Monotheism is the essence of Islam. It is the affirmation of believing that there is no other divinity other than Allah. For the most part, the spirit of the Quran revolves around the theme of pure monotheism. Thus, God is the center of a Muslim's belief. Whereas certain religions focus on individuals, for example, Christianity's focus on Jesus Christ, Islam focuses solely on God. Islam is based on the Absolute (God), not His manifestations. The Quran itself speaks of the oneness of God:
Allah has borne witness that there is no Allah but Him, and the angels, and those with knowledge also witness this. He is always standing firm on justice. There is no Allah but Him, the Mighty, the Wise (3:18).
The oneness of God is not only a philosophical argument, but also an affirmation in which all human beings once declared the oneness of God before their souls entered the body:
[Remember] when your Lord brought forth the children of Adam from their loins and made them testify over themselves, saying, “Am I not your Lord?” They said, “Yes! We testify,” lest you should say on the Day of Resurrection, “Verily, we were unaware of this” (7:172).
At that time, every person to be created proclaimed God's majesty, sovereignty, power, transcendence, and absolute oneness. Such was the covenant God made with all people at the time of their creation, whether people presently claim to believe in God or not. Similarly, all people today, regardless of origin, are naturally inclined toward the idea that God is one and without a partner. The Quran informs the Prophet Muhammad of the following:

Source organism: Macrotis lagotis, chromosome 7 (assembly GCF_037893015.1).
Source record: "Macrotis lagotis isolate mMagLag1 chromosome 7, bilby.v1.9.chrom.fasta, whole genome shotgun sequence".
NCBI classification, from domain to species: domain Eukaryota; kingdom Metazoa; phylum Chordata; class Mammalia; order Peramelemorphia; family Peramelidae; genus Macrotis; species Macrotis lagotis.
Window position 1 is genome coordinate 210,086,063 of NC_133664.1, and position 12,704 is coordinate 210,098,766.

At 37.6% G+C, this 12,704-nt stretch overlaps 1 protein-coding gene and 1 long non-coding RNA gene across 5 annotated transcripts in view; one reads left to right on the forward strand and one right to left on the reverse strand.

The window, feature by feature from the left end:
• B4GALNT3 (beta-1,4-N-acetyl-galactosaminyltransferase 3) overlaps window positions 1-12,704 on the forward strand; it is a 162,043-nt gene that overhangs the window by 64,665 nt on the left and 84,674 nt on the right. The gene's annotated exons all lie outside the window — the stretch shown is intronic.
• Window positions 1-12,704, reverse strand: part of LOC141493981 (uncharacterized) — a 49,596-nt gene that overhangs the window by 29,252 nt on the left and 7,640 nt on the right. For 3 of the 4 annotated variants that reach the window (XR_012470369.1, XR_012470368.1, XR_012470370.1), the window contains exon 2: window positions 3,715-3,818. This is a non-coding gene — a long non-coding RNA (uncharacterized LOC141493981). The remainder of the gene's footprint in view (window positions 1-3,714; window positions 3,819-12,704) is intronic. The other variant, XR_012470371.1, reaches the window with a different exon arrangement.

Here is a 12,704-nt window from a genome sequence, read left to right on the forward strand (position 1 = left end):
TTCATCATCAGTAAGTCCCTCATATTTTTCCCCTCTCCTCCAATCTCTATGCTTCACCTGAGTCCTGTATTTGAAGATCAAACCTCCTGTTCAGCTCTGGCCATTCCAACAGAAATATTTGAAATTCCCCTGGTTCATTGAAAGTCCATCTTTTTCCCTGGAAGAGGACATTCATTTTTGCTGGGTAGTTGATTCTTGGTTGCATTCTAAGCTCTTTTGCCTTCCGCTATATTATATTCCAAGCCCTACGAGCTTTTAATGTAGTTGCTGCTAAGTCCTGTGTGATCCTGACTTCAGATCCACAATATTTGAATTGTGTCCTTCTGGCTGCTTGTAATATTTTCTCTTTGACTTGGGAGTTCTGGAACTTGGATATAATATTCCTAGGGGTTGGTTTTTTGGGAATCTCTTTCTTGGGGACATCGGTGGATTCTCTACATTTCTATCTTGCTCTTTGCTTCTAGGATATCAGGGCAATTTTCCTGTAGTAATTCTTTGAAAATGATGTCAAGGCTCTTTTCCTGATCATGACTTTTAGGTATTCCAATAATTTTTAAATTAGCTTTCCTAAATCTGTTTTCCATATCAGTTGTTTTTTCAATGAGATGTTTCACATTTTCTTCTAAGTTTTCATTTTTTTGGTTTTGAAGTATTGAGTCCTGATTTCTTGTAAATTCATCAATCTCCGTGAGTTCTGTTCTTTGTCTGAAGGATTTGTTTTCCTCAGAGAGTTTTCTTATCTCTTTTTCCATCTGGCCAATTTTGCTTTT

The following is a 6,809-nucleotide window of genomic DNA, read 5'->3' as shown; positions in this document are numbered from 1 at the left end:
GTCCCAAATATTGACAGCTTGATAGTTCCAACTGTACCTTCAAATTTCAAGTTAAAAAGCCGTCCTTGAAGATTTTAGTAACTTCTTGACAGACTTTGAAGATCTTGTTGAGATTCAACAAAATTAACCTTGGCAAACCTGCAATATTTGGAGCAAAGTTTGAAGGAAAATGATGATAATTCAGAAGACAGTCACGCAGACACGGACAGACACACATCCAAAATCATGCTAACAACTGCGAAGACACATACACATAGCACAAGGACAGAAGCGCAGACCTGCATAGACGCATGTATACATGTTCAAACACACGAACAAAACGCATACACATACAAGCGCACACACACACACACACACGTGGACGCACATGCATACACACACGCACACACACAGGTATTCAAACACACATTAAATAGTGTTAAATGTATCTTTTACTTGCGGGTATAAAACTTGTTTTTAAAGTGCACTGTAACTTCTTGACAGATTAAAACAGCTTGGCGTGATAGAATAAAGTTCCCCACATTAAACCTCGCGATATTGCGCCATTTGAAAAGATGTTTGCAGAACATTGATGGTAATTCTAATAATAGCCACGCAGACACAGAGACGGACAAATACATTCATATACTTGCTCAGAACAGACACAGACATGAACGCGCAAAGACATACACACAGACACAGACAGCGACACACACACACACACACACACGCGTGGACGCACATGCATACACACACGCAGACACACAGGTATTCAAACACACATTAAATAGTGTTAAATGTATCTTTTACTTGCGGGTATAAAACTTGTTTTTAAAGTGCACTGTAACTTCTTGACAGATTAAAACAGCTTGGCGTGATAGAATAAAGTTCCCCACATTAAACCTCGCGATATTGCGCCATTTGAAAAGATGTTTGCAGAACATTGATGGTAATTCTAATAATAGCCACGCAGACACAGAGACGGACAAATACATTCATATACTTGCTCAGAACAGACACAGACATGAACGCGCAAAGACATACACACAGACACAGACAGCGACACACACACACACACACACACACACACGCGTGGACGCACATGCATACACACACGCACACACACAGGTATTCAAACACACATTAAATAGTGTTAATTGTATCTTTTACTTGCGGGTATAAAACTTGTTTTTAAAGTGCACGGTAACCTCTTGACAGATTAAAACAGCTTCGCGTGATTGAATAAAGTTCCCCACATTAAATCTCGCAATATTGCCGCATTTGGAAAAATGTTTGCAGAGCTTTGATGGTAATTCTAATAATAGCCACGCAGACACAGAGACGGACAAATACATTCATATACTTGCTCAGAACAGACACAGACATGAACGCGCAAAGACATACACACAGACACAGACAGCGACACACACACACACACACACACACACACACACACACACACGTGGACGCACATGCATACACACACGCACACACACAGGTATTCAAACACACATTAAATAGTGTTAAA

Set your face to the true religion [Islamic monotheism], the natural inclination [fitra] with which Allah has created mankind. [Let there be] no change in what Allah has made; that is the straight religion, but most people do not understand (30:30).
One of the shortest chapters in the Quran, “The Oneness of Allah,“1 summarizes the nature of God in five verses:
In the name of Allah, the Infinitely Compassionate, the Most Merciful: Say, 'He is Allah, the One Allah, the Eternal Originator, He does not bear children, nor was He born and He is beyond compare.'
The most fundamental Islamic teachings about God are contained in the previous verses; there is only one God, He is eternal, unique, and has no kinship, creator, or resemblance to any human being. Prophets have stated some of the divine attributes of God.
Prophet Abraham said, “My Lord is He who gives life and causes death” (2:258). When confronting Pharaoh, Moses said, “Our Lord is He Who gave each thing its form and nature then guided it aright” (20:50). The two verses describe God in His relation to human beings; however, God's being extends far beyond His relation to humankind. Imam Ali described God in the following manner: